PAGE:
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Uranium mining - Faustian bargain or economic bonanza?

By Chris Harries - posted Monday, 7 August 2006

With both John Howard and Kim Beazley egging on a uranium debate, let’s have one. I mean a real information debate.

As a long-term campaigner against uranium mining and expansion of the nuclear fuel cycle, I am not about to dispute the financial arguments put forward. I will even add to them.

Put succinctly, for all its inherent risks, the world is simply not going to leave uranium resources in the ground. Our addiction to unsustainable, high-energy living, coupled with climate change, will guarantee that.


Howard and Beazley are opening up this can of worms on the pretext that uranium will be a bonanza for the national economy.

So, what’s really in it for Australia? Here’s how it goes, in a nutshell.

Until now, the world’s 440 nuclear reactors have been largely fuelled by using plutonium from dismantled cold war stockpiles. Mined uranium has just filled the gap. But that’s about to change, because the old nuke stockpiles are rapidly coming to an end.

This factor is what is injecting strong demand for new uranium mines. So too is a number of new nuclear power plants soon to be constructed, not least those in China. Then there is the gradual worldwide spread of carbon taxes intended to discourage and phase out the use of fossil fuels. The nuclear power industry is the main a beneficiary of carbon taxation and is rubbing its hands.

Like it or not, demand for fissile uranium is shooting up exponentially and with over one third of the world’s extractable uranium lying under Australian soil (1.1 million tonnes) it is not hard to see why we are being goaded into a hurried debate.

Significant uranium resources also exist in Canada, the US, Brazil, Niger, South Africa, Kazakhstan and Namibia, so it’s not as if there is no competition. Howard and Beazley obviously want Australia to be in the front running.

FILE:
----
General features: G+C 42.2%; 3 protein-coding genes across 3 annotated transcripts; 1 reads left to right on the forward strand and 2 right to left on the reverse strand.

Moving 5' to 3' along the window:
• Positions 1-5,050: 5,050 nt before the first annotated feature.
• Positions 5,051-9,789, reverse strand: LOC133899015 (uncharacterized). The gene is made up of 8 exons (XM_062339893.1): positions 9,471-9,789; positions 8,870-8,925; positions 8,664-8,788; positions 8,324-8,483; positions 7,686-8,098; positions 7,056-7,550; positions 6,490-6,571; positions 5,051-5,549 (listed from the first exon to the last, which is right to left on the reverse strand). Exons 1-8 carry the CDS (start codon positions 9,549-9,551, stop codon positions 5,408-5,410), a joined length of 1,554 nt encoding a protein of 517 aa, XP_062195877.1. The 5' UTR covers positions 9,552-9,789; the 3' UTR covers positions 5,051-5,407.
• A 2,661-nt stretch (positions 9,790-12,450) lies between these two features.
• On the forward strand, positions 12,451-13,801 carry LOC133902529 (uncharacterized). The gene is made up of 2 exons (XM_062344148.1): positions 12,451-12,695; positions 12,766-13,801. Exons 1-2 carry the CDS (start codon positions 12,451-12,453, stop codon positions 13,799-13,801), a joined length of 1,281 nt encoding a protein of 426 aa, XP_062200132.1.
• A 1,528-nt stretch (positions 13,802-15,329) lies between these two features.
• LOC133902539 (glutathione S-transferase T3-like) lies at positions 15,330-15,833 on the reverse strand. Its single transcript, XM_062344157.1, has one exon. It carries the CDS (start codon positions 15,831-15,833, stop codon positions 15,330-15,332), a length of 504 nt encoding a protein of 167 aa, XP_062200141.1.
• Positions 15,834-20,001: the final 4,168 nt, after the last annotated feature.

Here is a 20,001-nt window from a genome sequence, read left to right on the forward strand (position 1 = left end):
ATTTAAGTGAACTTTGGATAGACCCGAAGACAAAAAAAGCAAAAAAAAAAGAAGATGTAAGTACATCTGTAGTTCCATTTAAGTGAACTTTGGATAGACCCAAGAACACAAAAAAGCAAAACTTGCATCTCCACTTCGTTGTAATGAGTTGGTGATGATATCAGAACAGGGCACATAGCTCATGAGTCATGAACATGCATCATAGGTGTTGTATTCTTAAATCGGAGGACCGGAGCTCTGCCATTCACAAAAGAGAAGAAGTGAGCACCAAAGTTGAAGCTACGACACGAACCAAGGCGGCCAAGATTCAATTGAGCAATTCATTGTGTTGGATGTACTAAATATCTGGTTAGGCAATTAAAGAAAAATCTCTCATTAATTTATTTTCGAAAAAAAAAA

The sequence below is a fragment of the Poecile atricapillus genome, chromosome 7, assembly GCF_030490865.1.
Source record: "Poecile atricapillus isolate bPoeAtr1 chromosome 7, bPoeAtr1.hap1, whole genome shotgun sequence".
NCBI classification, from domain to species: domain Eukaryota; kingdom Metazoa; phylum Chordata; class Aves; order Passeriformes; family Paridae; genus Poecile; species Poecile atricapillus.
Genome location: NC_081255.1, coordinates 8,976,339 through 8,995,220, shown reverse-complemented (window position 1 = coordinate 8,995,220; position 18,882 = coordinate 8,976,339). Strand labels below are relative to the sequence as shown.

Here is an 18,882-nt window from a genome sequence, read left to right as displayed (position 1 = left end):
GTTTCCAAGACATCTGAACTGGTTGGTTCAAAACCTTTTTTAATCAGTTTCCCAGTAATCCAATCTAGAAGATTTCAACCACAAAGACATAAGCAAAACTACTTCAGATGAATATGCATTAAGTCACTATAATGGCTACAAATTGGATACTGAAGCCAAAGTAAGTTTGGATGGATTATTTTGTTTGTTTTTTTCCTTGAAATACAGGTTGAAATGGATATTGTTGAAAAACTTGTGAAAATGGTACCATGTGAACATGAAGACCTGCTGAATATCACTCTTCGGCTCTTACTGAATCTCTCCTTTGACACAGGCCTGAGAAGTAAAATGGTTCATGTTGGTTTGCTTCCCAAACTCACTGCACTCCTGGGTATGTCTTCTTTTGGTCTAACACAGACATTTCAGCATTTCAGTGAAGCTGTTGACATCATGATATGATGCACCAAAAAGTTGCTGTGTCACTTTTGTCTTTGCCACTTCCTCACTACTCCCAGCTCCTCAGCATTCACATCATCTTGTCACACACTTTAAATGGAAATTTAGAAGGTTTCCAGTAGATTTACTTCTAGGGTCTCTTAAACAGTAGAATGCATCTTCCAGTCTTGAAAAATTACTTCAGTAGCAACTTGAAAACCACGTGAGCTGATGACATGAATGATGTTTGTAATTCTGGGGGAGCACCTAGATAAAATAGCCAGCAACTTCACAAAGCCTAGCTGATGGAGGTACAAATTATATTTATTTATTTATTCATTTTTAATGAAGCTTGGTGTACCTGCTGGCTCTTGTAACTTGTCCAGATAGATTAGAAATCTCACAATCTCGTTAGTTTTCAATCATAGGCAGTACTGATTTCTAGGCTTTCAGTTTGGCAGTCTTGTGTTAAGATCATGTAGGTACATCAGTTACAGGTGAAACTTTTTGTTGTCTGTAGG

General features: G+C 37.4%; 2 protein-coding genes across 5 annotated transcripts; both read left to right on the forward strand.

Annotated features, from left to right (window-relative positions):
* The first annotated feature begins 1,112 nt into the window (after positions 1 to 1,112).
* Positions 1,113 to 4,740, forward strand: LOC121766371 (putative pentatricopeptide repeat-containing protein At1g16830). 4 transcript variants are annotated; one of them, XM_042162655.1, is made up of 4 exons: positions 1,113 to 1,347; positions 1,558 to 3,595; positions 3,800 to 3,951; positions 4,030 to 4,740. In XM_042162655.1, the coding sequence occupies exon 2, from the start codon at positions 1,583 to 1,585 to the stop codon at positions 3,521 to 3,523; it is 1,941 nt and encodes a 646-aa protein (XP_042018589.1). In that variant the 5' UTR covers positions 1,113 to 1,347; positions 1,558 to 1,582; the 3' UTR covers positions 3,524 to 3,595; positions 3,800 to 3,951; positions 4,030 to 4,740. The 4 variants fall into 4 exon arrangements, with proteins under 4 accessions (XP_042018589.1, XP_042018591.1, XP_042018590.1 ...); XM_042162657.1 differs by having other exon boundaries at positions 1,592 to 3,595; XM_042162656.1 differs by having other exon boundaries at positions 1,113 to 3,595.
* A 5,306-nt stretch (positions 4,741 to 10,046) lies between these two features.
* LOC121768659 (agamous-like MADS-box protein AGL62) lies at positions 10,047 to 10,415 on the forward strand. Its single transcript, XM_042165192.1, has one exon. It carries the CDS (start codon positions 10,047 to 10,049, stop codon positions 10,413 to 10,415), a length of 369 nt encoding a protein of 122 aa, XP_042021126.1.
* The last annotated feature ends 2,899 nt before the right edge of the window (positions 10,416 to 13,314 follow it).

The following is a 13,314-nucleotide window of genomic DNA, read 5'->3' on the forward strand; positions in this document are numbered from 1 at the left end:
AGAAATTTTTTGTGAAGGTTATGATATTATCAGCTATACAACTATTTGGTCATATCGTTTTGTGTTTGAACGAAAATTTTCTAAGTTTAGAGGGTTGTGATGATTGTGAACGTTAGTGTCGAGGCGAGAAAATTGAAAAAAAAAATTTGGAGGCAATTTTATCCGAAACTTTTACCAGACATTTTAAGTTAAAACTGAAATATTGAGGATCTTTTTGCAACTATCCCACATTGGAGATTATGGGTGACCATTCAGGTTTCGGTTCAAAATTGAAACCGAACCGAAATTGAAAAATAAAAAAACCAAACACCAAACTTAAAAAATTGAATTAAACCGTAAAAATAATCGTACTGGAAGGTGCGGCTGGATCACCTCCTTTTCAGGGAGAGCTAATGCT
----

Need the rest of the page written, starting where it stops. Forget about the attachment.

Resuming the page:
And Australia has a unique competitive edge over other potential suppliers - that is, if it wants to exercise that advantage. Our ancient geology enables Australia to offer uranium on an exchange basis, taking back high-level radioactive wastes, this being an unresolvable headache for nations having nuclear power plant. Agreeing to become a global waste dump goes hand in glove with the economic debate, a volatile issue that Beazley will not be able to shove under the carpet, try as he may.

Though heated public controversy will most likely prevent any state from agreeing to become a nuclear waste dump, the Federal Government has constitutional power to override the Northern Territory’s wishes. The territory, then, is destined to become the world’s major nuclear waste ground.

Now let’s add three more salient factors.

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About the Author

Chris Harries is a Tasmanian based opinion writer and social advocate, and former adviser to Australian Greens senator Bob Brown.

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